The tumour suppressor function of neurofibromin is largely attributed to a small central region which comprises 360 amino acids encoded by exons 20-27a. This critical region has marked structural and sequence similarity to ras-guanosine-triphosphate(GTP)ase activation proteins (GAPs) and is known as the GAP-related domain (GRD). GAPs inactivate Ras by accelerating the conversion of active Ras-GTP to its inactive guanosine diphosphate (GDP)-bound form. The downregulation of oncogene Ras by neurofibromin prevents the downstream activation of mitogen-activated protein kinase (MAPK) and the PI3K/Akt/mTOR (mammalian target of rapamycin) cell proliferation and differentiation pathways, as demonstrated in Figure 1 below [3, 5-7, 44].

The role of NF1 and neurofibromin in the Ras pathway.

Figure 1: The role of NF1 and neurofibromin in the Ras pathway. G-protein coupled receptors (GPCRs) and receptor tyrosine kinases (RTKs), when activated by ligand, promote guanine nucleotide exchange to form activated Ras-GTP complex. Neurofibromin inactivates Ras by accelerating the conversion of active Ras-GTP to inactive GDP-bound Ras with its Ras-GTPase activity. Consequently, neurofibromin suppresses activation of the downstream effectors of Ras, including PI3K, Akt, mTOR, S6 kinase and RAF, MEK, ERK as well as RAC1 and PAK1. RTKs=receptor tyrosine kinases. Grb2=growth factor receptor bound 2. SOS=mammalian homolog of the Drosophila son of sevenless. RAS=rat sarcoma viral oncogene homologue. GDP=guanosine diphosphate. GTP=guanosine triphosphate. RAF=murine sarcoma viral oncogene homologue. MEK=MAPK-ERK kinase. PI3K=phosphatidylinositol-3–kinase. AKT=V-akt murine thymoma viral oncogene homologue 1. mTOR=mammalian target of rapamycin. Rac1=Ras-related C3 botulinum toxin substrate 1. PAK1=P21-Activated Kinase.

The Ras-GAP function of neurofibromin may be enhanced by protein kinase C (PKC) phosphorylation of the cystein-serine rich domain (CSRD) of the neurofibromin domain encoded by exons 11-17. The clustering of missense mutations in these regions among NF1 patients indicate the importance of PKC phosphorylation in sustaining normal neurofibromin function [14,45- 48].

Neurofibromin has also been demonstrated to bind to caveolin-1 (Cav-1), a membrane protein which regulates signalling molecules such as p21ras, protein kinase C and growth factor receptors. Formation of the neurofibromin-Cav-1 complex may lead to inactivation of p21ras-GTP and modulation of the p21ras/MAPK, PI3K/Akt pathways, controlling cell proliferation and differentiation [14, 49].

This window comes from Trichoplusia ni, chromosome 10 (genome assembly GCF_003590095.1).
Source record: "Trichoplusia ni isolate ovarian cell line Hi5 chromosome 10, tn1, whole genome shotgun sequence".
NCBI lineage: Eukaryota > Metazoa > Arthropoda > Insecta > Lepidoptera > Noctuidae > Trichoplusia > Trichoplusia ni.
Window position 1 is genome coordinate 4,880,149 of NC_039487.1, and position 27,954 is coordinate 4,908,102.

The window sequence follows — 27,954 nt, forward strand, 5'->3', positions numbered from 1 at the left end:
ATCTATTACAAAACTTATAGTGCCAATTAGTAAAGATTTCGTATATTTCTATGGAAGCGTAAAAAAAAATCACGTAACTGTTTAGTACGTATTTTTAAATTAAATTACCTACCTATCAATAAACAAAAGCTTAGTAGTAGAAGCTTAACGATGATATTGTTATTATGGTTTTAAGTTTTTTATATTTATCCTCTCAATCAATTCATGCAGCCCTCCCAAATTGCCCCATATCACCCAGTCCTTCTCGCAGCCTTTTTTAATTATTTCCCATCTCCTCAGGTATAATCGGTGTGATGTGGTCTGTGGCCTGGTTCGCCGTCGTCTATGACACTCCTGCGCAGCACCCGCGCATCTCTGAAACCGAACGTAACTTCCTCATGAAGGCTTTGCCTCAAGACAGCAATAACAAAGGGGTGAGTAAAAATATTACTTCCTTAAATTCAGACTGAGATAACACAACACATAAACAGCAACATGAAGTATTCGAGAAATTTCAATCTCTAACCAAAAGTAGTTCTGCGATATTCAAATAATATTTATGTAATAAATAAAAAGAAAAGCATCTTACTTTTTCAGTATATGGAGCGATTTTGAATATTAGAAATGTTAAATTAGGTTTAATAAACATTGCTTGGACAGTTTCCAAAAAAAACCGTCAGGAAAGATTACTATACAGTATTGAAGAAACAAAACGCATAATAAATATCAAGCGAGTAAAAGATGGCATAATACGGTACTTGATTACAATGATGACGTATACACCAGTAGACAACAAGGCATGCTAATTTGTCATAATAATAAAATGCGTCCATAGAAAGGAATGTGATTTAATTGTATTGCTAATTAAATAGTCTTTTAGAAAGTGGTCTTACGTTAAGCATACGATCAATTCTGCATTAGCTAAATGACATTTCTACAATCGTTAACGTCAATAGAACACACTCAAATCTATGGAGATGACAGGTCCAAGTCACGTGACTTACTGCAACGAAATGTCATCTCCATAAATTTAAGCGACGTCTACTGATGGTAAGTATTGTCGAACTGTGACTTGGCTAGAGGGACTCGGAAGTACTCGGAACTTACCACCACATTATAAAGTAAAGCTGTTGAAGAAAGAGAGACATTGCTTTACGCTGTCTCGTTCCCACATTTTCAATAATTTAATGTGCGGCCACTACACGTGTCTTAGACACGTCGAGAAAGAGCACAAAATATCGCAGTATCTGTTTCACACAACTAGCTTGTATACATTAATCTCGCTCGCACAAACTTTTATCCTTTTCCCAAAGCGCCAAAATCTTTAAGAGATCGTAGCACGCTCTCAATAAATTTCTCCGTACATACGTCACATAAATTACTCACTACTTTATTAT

Apart from downregulation of Ras via the homology to GAPs, there are several other postulated mechanisms for the tumour suppressor function of neurofibromin (Table 2).

Table 2: Mechanisms of Tumour Suppression by Neurofibromin

Mechanisms of Tumour Suppression Reported

• Downregulation of Ras

• Positive regulation of adenyl cyclase (AC)

• Pro-apoptotic effect (ras-dependent and ras-independent)

• Regulation of cell adhesion and motility

• Suppression of epithelial mesenchymal transition (EMT)

• Suppression of heat shock factor (HSF)

Neurofibromin is a positive regulator of the enzyme adenylyl cyclase (AC), which generates intracellular cyclic AMP (cAMP). cAMP-dependent signaling appears to be important in learning and memory, but also provides a possible mechanism for tumour suppressor function as it regulates Ras activity [50, 51]. Increased cAMP leads to activation of Rap1, an anti-mitogenic RAS pathway antagonist, which can result in inhibition of RAF activation in astrocytes [52, 53]. cAMP-mediated regulation of MAPK may have differential effects in different tissues; the mechanisms of cAMP-mediated tumorigenesis in tissues outside the nervous system have not yet been elucidated.

Neurofibromin has also been reported to exert tumour suppressor function via a proapoptotic effect by Ras-dependent and Ras-independent pathways. Nf1-/-, Nf1+/-, and Nf1+/+ mouse embryonic fibroblasts (MEFs) exhibited gene-dosage-related resistance to apoptosis. Neurofibromin-deficient MEFs and human NF1 malignant peripheral nerve sheath tumour (MPNST) cells were more resistant to apoptosis than neurofibromin-expressing MEFs and schwannoma cells. Administration of farnesylthiosalicyic acid (FTS), a Ras inhibitor, increased apoptosis of the neurofibromin-deficient SV40 MEFs and MPNST cells, indicating dependence on the Ras pathway. However, the resistance of neurofibromin-deficient SV40 MEFs and MPNST cells to staurosporine (protein kinase C inhibitor which induces apoptosis), UV irradiation, and vincristine was independent of Ras and cAMP, as demonstrated by the inability of Ras inhibitors or agents that elevate cAMP levels to overcome the resistance. Expression levels of key apoptotic components such as Bcl-2 family proteins, caspases and the X-linked inhibitor of apoptosis (XIAP) were similar in neurofibromin-expressing and neurofibromin-deficient MEFs. The exact mechanism of the Ras-independent proapoptotic effects of neurofibromin remains unclear [54].

The role of neurofibromin in cell motility is important not only for the functioning in neurons, but may also contribute to its tumour suppressor function. Neurofibromin regulates the dynamics and reorganisation of actin filaments via the Rho-ROCK-LIMK2-cofillin pathway, and may be involved in adhesion and signalling at neuronal synapses through its interaction (via its GRD and C-terminal domains) with the transmembrane heparin sulphate proteoglycan syndecan. Lack of neurofibromin triggers the Rho-ROCK-LIMK2-cofilin pathway to alter the organization of actin cytoskeleton, promoting cell motility, invasiveness, and cell-cell adhesion, resulting in the formation of large cell aggregates. This may lead to the formation of multiple neurofibromas in NF1 patients, which consist of aggregates of various cell types, including Schwann cells, fibroblasts, endothelial cells and mast cells on a background of excessive extracellular matrix deposition [55, 56].